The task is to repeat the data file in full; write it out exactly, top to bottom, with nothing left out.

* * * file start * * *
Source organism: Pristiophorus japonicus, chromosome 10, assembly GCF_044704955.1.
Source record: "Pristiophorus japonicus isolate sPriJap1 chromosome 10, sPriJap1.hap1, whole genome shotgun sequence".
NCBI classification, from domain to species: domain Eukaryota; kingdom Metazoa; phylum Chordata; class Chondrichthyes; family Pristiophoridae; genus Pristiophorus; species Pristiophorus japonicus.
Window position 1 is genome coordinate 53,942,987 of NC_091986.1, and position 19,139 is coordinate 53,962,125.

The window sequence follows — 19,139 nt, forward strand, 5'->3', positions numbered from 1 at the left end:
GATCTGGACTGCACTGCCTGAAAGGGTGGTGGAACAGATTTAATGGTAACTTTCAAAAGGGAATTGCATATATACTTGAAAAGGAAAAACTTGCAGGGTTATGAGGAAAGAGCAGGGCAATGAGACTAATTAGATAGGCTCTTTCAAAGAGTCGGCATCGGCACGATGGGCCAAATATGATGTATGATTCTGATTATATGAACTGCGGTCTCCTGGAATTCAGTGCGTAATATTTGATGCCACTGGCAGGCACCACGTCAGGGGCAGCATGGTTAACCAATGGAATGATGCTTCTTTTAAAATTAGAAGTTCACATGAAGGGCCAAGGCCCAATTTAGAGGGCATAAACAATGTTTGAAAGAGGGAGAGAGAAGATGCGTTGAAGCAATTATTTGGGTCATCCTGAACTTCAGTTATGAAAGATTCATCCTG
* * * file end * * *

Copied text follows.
Source organism: Pristiophorus japonicus, chromosome 10, assembly GCF_044704955.1.
Source record: "Pristiophorus japonicus isolate sPriJap1 chromosome 10, sPriJap1.hap1, whole genome shotgun sequence".
NCBI classification, from domain to species: domain Eukaryota; kingdom Metazoa; phylum Chordata; class Chondrichthyes; family Pristiophoridae; genus Pristiophorus; species Pristiophorus japonicus.
Window position 1 is genome coordinate 53,942,987 of NC_091986.1, and position 19,139 is coordinate 53,962,125.

The window sequence follows — 19,139 nt, forward strand, 5'->3', positions numbered from 1 at the left end:
GATCTGGACTGCACTGCCTGAAAGGGTGGTGGAACAGATTTAATGGTAACTTTCAAAAGGGAATTGCATATATACTTGAAAAGGAAAAACTTGCAGGGTTATGAGGAAAGAGCAGGGCAATGAGACTAATTAGATAGGCTCTTTCAAAGAGTCGGCATCGGCACGATGGGCCAAATATGATGTATGATTCTGATTATATGAACTGCGGTCTCCTGGAATTCAGTGCGTAATATTTGATGCCACTGGCAGGCACCACGTCAGGGGCAGCATGGTTAACCAATGGAATGATGCTTCTTTTAAAATTAGAAGTTCACATGAAGGGCCAAGGCCCAATTTAGAGGGCATAAACAATGTTTGAAAGAGGGAGAGAGAAGATGCGTTGAAGCAATTATTTGGGTCATCCTGAACTTCAGTTATGAAAGATTCATCCTG